Live Long & Prosper is the New “Good”


Craig Klugman

Publish date

November 23, 2015

by Craig Klugman, Ph.D.

One of my family’s Thanksgiving traditions is one common to many, that we go around the table and name something for which we are thankful. This week my list includes several things relevant to bioethics:

For most Americans though, they are often thankful for things that make them happy such as their family and their health. A few months ago, I attended a talk by Tod Chambers, PhD. at Northwestern University’s Feinberg School of Medicine on how health has become the goal of life. Chambers spoke about health as the new good, the reason for which we act. According to Aristotle, the good was the aim of all action, sufficient in itself. For Aristotle, that was eudaimonia (often translated semi-correctly as “happiness”), or living the fully satisfying contemplative life. Chambers said that today, it’s health, especially as viewed as longevity.

Healthy then means living longer, unassisted, with no physical or mental problems, and with a positive attitude. You can be an Olympic athlete but if you are not an optimist, then you aren’t healthy.

Most days, newspapers publish/post articles on living longer. In August, the New York Times interviewed a “longevity expert” who gave his tips for living longer. This might be a new mental attitude, more exercise, a different diet, or even that consuming your favorite food (dark chocolate, coffee) is good for you. And by good for you, the articles mean, “help you live longer, healthier.” Government studies even show that being in your prime earning years (50s) during a recession reduces your longevity. Yes, even economics is stated in terms of longevity.

The good is not just living longer, it is living longer in health. I’m not suggesting this is a bad thing. In fact, it’s the goal of public health – to reduce morbidity and mortality to give more people the opportunity to live a full healthy life span. But this can be a bit oppressive for those of us who do not run marathons (though some data suggests that ultramarathoners may have shorter lifespans), or who don’t want to restrict our calories to be just enough to avoid malnutrition (remember that when filling your Thanksgiving dinner plate), or who hold that “thinking happy” allows us to ignore reality.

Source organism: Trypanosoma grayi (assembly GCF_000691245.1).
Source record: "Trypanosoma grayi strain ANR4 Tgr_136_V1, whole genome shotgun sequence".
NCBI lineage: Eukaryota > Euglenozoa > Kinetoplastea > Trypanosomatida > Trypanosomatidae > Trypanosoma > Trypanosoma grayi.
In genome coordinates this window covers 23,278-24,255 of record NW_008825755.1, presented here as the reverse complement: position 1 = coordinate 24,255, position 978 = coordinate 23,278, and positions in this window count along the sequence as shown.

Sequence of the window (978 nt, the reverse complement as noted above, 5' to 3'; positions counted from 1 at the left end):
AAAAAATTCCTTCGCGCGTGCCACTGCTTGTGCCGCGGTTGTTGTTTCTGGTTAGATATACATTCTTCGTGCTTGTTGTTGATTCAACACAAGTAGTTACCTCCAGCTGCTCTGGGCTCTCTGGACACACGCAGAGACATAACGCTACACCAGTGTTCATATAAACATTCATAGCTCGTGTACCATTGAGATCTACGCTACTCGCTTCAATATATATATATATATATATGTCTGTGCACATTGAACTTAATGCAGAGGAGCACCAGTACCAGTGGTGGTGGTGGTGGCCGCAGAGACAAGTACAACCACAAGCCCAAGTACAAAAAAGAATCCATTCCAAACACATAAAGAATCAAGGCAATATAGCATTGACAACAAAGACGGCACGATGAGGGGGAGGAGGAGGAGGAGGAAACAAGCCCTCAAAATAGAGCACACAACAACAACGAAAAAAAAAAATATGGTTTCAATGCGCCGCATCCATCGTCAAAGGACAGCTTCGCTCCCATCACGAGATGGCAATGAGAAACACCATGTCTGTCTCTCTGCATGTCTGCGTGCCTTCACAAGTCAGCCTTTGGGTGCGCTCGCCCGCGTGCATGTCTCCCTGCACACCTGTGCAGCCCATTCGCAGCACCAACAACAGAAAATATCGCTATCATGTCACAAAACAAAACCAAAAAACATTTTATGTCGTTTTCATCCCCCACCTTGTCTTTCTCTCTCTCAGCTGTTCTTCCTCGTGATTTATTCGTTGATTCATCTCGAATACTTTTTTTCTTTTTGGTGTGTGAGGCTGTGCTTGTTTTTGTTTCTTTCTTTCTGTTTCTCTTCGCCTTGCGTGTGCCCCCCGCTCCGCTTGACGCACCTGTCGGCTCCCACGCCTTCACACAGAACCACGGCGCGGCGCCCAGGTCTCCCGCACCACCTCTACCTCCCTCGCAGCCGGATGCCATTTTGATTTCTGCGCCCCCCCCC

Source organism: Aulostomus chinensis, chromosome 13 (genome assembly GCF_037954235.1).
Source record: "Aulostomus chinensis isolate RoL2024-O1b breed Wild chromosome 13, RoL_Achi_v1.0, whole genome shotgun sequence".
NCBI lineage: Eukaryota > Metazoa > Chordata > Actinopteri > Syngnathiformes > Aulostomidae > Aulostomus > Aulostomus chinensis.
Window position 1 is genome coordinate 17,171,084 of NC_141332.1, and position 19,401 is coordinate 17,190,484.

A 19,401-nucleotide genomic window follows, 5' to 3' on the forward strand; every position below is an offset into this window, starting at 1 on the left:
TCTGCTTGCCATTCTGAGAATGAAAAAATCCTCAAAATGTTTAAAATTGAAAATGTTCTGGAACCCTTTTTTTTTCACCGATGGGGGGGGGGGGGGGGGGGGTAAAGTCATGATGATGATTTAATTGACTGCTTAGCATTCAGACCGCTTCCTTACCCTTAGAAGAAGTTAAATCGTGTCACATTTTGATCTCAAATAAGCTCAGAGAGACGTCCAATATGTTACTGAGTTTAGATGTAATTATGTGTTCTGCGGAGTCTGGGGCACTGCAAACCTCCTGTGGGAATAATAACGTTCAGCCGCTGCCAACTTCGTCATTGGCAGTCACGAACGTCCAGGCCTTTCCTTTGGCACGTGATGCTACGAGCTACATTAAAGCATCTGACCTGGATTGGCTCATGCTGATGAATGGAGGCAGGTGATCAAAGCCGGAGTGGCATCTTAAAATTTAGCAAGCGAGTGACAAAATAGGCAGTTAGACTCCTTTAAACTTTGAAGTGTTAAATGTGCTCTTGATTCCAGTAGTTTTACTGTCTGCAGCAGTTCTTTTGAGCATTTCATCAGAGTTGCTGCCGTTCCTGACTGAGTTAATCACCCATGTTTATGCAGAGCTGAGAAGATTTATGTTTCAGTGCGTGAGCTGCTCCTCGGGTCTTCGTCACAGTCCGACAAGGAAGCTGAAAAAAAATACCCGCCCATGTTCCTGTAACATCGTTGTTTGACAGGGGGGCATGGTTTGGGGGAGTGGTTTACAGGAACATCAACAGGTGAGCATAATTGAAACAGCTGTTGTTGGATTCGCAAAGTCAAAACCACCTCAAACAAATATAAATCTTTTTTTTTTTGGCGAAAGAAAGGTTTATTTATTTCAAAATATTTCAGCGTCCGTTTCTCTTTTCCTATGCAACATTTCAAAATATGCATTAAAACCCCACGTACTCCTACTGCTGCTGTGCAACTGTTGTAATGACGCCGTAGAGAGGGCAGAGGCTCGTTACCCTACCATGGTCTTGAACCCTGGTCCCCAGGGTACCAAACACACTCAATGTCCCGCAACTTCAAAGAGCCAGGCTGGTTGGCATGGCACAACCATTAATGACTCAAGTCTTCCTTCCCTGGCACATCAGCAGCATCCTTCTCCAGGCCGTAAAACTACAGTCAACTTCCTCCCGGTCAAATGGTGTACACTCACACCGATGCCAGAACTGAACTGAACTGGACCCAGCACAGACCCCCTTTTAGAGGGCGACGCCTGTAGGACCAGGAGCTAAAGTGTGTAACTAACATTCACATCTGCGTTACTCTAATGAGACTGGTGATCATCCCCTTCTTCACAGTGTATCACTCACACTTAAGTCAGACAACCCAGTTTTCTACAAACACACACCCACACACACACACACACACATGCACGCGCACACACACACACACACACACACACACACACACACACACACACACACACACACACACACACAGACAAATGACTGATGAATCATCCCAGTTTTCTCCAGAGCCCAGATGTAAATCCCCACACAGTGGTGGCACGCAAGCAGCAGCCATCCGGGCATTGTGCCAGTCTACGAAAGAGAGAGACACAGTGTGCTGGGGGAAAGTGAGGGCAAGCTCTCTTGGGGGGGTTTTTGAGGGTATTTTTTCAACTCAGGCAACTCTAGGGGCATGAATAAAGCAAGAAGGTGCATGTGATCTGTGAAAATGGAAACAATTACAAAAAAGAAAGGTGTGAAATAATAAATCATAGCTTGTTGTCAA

Health = Living Long without illness = the Good

We spend $30 billion per year at gyms. We spend $21 billion per year on vitamins and herbal supplements. We spend $16.1 billion on activity trackers (i.e. “wearable tech”). And we spend $260 billion in anti-aging products and services. Health is not only good for a body, it’s good for the bottom line.

Logically, if one accepts that healthy longevity is the new good, then, what is right is anything that increases the healthy lifespan and what is wrong is anything that reduces it. If buying a $300 activity tracker or a $100 per month gym membership gives you the means to make you healthier, then by that thinking it’s right to spend that money because it gives you potential access to the good. If you are considering that extra helping of mashed potatoes on Thursday, then by this same thinking, this is a bad choice. Perhaps, it is even a moral failing.

Being healthy is great. It makes you feel good as well as allows you able to be active in life, take care of your kids, and participate in activities. The problem is when you aren’t healthy. Because if the philosophical good is being healthy and living long, then the bad is being sick, ill, not completely self-reliant or simply not exercising and not eating “healthy.” Those who suffer from disease, illness, disability, or age would be viewed as something other than “good.” This is not necessarily about actual health, but more about perceptions of health (as defined as things that can be seen or measured). If one takes 15,000 steps per day on his or her pedometer (results of which are shared over social media) and then drops dead of a heart attack, it’s tragic because this person was “healthy.” If he or she was sedentary than one might think “she brought it on herself.” It’s not actual health we’re talking about but what looks like healthy actions and choices. By this thinking, if a person looks older, sicker, or unhappy, then he or is immoral.

There are some things we can do for our health and many things that we can’t control. But when advertising and a moral sense of “the good” tells us that health and longevity are in our control, the stigmatization for not being some unrealistic picture of healthy and long-lived increases. Being unhealthy has not lost the sense of pollution and polluting that it gained in the sanitation and temperance movement a hundred years ago, but now it has the added onus.

So this Thanksgiving I’m not going to think about my health or how much each serving of gravy may be shortening my life. And I won’t be alone as reflection and thanks are not popular this year.

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